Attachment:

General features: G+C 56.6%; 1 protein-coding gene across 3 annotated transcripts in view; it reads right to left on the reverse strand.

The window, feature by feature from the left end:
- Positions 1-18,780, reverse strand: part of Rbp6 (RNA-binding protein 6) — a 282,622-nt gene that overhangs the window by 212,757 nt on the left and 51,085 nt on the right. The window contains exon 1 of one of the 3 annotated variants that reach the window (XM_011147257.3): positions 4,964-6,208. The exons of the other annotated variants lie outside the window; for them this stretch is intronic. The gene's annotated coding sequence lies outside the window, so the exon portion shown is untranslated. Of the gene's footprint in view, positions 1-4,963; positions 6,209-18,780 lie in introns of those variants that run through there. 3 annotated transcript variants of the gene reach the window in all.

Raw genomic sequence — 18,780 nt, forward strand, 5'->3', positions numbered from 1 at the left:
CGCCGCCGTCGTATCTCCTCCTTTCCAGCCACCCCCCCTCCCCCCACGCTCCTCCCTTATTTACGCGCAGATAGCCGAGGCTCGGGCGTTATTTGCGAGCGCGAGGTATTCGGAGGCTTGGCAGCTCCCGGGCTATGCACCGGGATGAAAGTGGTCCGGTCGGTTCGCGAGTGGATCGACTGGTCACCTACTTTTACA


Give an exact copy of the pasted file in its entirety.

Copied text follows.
General features: G+C 56.6%; 1 protein-coding gene across 3 annotated transcripts in view; it reads right to left on the reverse strand.

The window, feature by feature from the left end:
- Positions 1-18,780, reverse strand: part of Rbp6 (RNA-binding protein 6) — a 282,622-nt gene that overhangs the window by 212,757 nt on the left and 51,085 nt on the right. The window contains exon 1 of one of the 3 annotated variants that reach the window (XM_011147257.3): positions 4,964-6,208. The exons of the other annotated variants lie outside the window; for them this stretch is intronic. The gene's annotated coding sequence lies outside the window, so the exon portion shown is untranslated. Of the gene's footprint in view, positions 1-4,963; positions 6,209-18,780 lie in introns of those variants that run through there. 3 annotated transcript variants of the gene reach the window in all.

Raw genomic sequence — 18,780 nt, forward strand, 5'->3', positions numbered from 1 at the left:
CGCCGCCGTCGTATCTCCTCCTTTCCAGCCACCCCCCCTCCCCCCACGCTCCTCCCTTATTTACGCGCAGATAGCCGAGGCTCGGGCGTTATTTGCGAGCGCGAGGTATTCGGAGGCTTGGCAGCTCCCGGGCTATGCACCGGGATGAAAGTGGTCCGGTCGGTTCGCGAGTGGATCGACTGGTCACCTACTTTTACA